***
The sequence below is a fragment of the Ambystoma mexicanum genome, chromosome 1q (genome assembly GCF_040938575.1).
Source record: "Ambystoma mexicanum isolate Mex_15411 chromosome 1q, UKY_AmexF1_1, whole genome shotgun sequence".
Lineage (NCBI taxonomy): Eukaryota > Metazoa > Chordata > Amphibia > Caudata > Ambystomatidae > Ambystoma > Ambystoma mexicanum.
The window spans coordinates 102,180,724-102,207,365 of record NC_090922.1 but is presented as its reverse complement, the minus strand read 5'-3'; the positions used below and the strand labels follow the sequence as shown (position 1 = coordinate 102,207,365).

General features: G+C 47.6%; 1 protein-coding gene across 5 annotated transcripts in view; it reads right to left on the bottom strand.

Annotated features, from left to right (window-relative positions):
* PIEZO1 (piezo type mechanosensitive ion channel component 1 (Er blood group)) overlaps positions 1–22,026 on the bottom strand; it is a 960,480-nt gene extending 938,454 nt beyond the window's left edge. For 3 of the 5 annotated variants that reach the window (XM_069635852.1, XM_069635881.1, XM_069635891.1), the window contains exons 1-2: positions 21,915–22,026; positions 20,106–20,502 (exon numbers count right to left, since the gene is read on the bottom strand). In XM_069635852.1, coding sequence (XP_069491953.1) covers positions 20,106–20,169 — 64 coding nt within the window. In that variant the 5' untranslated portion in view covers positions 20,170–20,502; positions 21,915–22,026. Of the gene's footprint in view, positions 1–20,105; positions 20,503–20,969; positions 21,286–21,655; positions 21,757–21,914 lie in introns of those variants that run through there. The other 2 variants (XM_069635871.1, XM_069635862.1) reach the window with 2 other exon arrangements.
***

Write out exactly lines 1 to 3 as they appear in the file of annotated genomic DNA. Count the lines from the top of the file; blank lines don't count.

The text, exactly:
The sequence below is a fragment of the Ambystoma mexicanum genome, chromosome 1q (genome assembly GCF_040938575.1).
Source record: "Ambystoma mexicanum isolate Mex_15411 chromosome 1q, UKY_AmexF1_1, whole genome shotgun sequence".
Lineage (NCBI taxonomy): Eukaryota > Metazoa > Chordata > Amphibia > Caudata > Ambystomatidae > Ambystoma > Ambystoma mexicanum.